LONDON (Reuters) – Wall Street was set for a heavy tumble on Friday as news that U.S. President Donald Trump and his wife had tested positive for coronavirus just four weeks before U.S. elections sent investors into safer gold, Treasuries and the yen.
Europe’s main bourses were down 0.5%, having clawed back some of their starker morning falls .STOXX, but oil was down nearly 5% and futures markets were pointing to 1.57 to 2.3% losses for Wall Street’s S&P 500 EScv1, Dow 1YMc1 and Nasdaq NQc1. [.N]
Trump said on Twitter he and his wife had been tested positive for coronavirus: “We will begin our quarantine and recovery process immediately,” he said in a late night tweet, adding one of his chief aides had contracted the virus too.
The MSCI world equity index, which tracks shares in 49 countries, was down 0.2% but still on course for a 2% rise for the week which will be its best in over a month .MIWD00000PUS.
Markets had other gloomy news to digest with weaker than expected monthly U.S. jobs data, but Trump’s exposure could cause a new wave of market volatility if it looks like disrupting in any way the presidential election, which is just 33 days away.
How long the risk-averse moves will last depends on the extent of the infection within the White House, said Francois Savary, chief investment officer at Swiss wealth manager Prime Partners.
“We may have to wait until the end of the weekend for more clarity on the situation,” he said.
“It will weigh on the market today and early next week but will not induce a long-lasting correction if the infection is contained to Trump,” he added.
The United States has never delayed a presidential election, not even during the Civil War or Great Depression, and only moved it for administrative reasons twice – both within the first 60 years of the country’s founding.
When it comes to stock market shocks, the assassination of President John F. Kennedy on Nov. 22, 1963, saw the S&P 500 plunge nearly 3% and Wall Street shut down the New York Stock Exchange at 2:07 p.m. EST. But the losses were confined to a single day and the market recovered within two days.
(Graphic: Futures drop – )
The news from the White House also triggered a rise in the dollar as well the safe-haven Japanese yen which saw its biggest jump in more than a month, reaching 104.95 at 0553 GMT JPY=EBS.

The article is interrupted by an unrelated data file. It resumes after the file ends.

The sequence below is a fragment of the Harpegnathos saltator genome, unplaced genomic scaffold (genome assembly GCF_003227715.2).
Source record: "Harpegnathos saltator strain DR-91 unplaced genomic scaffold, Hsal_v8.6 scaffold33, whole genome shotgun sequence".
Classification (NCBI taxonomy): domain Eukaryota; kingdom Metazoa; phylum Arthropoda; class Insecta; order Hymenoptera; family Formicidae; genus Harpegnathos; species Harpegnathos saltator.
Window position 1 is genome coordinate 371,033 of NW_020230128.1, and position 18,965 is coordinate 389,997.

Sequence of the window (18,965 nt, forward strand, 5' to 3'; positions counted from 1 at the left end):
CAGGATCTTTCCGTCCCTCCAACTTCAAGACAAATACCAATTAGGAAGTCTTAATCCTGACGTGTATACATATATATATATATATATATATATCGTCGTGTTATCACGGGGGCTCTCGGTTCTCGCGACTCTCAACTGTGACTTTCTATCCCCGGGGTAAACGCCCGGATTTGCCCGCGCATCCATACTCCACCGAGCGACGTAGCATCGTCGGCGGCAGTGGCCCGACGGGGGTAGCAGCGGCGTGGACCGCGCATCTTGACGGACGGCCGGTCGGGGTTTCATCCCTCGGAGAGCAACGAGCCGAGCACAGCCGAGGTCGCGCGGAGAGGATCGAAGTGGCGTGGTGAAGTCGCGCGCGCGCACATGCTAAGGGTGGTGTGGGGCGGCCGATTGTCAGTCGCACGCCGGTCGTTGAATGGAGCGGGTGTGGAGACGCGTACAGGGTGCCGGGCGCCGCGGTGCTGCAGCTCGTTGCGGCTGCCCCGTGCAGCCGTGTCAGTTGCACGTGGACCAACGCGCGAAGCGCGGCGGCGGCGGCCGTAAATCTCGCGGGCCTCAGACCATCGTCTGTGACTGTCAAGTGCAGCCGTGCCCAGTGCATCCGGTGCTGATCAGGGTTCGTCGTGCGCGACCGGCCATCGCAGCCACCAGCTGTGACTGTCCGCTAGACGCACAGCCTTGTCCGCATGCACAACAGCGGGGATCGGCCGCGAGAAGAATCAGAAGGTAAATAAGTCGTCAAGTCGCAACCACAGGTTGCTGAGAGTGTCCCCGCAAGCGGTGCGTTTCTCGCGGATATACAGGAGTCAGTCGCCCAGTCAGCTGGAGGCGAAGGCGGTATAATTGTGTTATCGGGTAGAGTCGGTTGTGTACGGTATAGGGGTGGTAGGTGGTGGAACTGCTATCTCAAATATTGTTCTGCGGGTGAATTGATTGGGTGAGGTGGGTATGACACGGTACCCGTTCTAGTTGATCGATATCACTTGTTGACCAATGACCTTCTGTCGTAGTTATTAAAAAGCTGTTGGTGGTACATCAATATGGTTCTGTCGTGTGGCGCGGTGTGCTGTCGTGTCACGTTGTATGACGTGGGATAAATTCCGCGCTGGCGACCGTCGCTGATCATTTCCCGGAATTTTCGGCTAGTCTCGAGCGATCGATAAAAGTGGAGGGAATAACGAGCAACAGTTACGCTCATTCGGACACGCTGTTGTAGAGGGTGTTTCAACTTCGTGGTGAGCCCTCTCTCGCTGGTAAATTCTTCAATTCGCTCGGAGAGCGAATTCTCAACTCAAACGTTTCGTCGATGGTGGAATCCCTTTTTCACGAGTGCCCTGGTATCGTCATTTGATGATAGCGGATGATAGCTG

Against a basked of currencies, the dollar index was up 0.1% on the day at 93.807 at 1051 GMT.
The Australian dollar, which serves as a liquid proxy for risk assets, was down 0.5% AUD=D3, though regional tensions meant it was Russia’s rouble that took the biggest hit, dropping 1.5%.
Germany’s benchmark 10-year bond was down around 2 basis points at -0.543% DE10YT=RR.
Oil fell, with Brent crude LCOc1 down 4.8% to $39.02 a barrel having extended losses as the European session wore on. [O/R]
Gold rose, up 0.2% at $1,908.63 per ounce, having hit a 10-day high earlier in the session XAU=.
BETS ARE OFF
“Depending on how this situation evolves over the weekend, notably if more members of the U.S. government’s senior leadership are diagnosed positive, gold could be set for an extended rally,” said Jeffrey Halley, a senior market analyst at OANDA.
With the situation ahead of the election now thrown into confusion, online gambling site Betfair suspended betting on the outcome of the Nov. 3 vote.
Even before news of Trump’s infection, markets had been more bearish after Washington failed to reach an agreement on a fiscal stimulus package to help the U.S. economy recover from the impact of coronavirus.
The latest round of monthly U.S. unemployment data, the last before the Nov. 3 election date showed slower jobs growth than expected in September as the ongoing COVID-19 slump leaves many at the risk of being permanently unemployed.
Non-farm payrolls increased by 661,000 jobs after advancing 1.489 million in August. Economists polled by Reuters had forecast a 850,000 jump in jobs.
“The recovery continues but at slower rate in part because the government stimulus has diminished significantly,” said Sung Won Sohn, a finance and economics professor at Loyola Marymount University in Los Angeles.
“We are seeing more layoffs and bankruptcies, and until the next government comes in with more support, I would not be surprised to see a renewed decline in employment toward the end of the year.”
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